Making a connected household is one thing, but getting all the devices in your home talking to each other in a meaningful way is. The challenge only grows once you throw in industry competition and a patchwork of company partnerships. But a small device, seeking funding through Indiegogo and developed by Singapore startup Intraix, claims it has a solution.
Klug Home looks like a small USB drive, but instead of plugging into your laptop or TV, it connects to your Wi-Fi router. From there it coordinates all sorts of devices, from wearables to smart home tech. And the kicker is, when it lands in October, it will integrate Google's all for the low price of $109 (roughly £75 or AU$140). If it works, it could be a must-buy dongle for smart home aficionados. Of course, as usual with crowd-funded tech, that's a big if., , , and a bunch of gadgets besides --
Klug Home (pronounced "kloog," from the German word for "smart") is notable for a few reasons. First off, it cleverly turns your router into a smart home hub, likeor . Hubs translate the low-energy communication protocols of smart home devices into a language your phone can understand, and vice versa. While Klug Home certainly can't speak every language, it does work with Zigbee -- one of the most common protocols.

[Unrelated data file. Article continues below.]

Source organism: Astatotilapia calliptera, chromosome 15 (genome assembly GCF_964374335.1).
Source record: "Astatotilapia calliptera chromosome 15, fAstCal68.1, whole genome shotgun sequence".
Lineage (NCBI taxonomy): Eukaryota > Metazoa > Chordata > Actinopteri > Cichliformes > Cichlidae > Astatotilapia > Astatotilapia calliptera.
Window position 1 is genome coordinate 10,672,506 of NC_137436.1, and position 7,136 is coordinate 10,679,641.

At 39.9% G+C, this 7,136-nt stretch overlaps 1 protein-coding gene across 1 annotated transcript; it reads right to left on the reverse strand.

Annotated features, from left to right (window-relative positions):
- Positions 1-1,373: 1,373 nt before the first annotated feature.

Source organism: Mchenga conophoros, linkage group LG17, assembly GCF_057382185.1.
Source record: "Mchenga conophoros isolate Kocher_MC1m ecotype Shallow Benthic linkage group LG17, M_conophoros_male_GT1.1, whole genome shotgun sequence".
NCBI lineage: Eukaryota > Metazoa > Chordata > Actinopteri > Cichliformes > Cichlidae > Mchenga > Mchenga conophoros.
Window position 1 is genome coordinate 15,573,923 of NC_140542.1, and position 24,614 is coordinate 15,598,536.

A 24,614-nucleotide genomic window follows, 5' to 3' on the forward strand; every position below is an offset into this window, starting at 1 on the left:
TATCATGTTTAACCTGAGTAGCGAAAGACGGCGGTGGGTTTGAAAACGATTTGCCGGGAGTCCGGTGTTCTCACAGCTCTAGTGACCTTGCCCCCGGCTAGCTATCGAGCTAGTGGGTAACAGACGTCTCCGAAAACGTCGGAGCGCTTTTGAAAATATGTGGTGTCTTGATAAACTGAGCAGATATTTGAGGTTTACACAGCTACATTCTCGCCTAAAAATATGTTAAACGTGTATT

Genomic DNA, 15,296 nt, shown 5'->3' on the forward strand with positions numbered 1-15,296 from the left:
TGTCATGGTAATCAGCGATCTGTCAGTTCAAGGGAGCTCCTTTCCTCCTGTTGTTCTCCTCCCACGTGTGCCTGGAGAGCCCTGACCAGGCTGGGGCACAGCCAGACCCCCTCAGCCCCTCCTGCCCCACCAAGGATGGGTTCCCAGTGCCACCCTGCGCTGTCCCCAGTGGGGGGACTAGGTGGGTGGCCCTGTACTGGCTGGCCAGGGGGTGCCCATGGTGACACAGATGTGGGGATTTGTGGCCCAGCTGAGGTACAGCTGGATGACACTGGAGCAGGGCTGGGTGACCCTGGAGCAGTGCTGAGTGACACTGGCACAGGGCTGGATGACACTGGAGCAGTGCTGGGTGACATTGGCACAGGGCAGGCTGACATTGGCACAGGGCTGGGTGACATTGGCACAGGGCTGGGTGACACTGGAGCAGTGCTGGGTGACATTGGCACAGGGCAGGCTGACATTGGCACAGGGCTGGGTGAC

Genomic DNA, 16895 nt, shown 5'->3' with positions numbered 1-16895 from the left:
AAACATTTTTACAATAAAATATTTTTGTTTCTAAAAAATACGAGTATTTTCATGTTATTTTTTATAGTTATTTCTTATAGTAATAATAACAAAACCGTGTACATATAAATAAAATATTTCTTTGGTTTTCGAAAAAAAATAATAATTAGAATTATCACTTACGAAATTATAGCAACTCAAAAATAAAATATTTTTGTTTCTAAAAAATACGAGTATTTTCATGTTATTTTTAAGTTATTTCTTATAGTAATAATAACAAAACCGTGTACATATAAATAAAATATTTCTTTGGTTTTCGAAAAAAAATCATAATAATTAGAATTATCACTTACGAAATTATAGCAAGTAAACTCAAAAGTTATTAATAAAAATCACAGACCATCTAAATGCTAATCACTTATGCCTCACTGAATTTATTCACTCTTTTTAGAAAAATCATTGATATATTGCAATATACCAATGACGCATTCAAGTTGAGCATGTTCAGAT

Intraix hopes to do more than provide another hub and app, though. Klug Home will learn patterns of use over time to see how individual devices are activated in the context of other devices. Although Intraix shared few details about the learning algorithm they plan to employ, Klug Home is clearly meant to be a lifestyle smart home integration device, not simply another gadget that coordinates(IFTTT).
Between its Wi-Fi and Zigbee communication, Klug Home could compete with other smart hubs. What sets it apart, though, is which major platforms it will integrate. Intraix says Klug will work with HomeKit, Amazon Echo, Nest and IFTTT, among others.
Unifying those platforms could mean making adjustments to your Nest Thermostat with Siri, or getting a Zigbee flood sensor to alert you through Echo. Klug would be the first to bridge the gap between some of these large platforms, and that potential is huge.
Such ambitious claims pique my skepticism as much as my interest. For devices to work with the HomeKit platform, they must receive hardware certification from Apple. Intraix plans to bypass this requirement by connecting the Klug Home app to other HomeKit devices, rather than connecting the devices directly. Whether this will affect latency or reliability remains to be seen, especially since.
In addition, Klug Home doesn't work with Bluetooth devices, which make up a large number of smart home gadgets -- connected locks in particular. For a device attempting to unify the smart home, this is a major hole.
Intraix's vision of seamless integration despite industry divides is exciting. It's cool to imagine myor phone telling my vents and thermostat that I'm 5 minutes from home after a morning run. An integration system that learns your preferences as you live in your home -- that's a dream scenario for anyone who's spent hours trying to make two devices play nice. I'll believe it when I see it.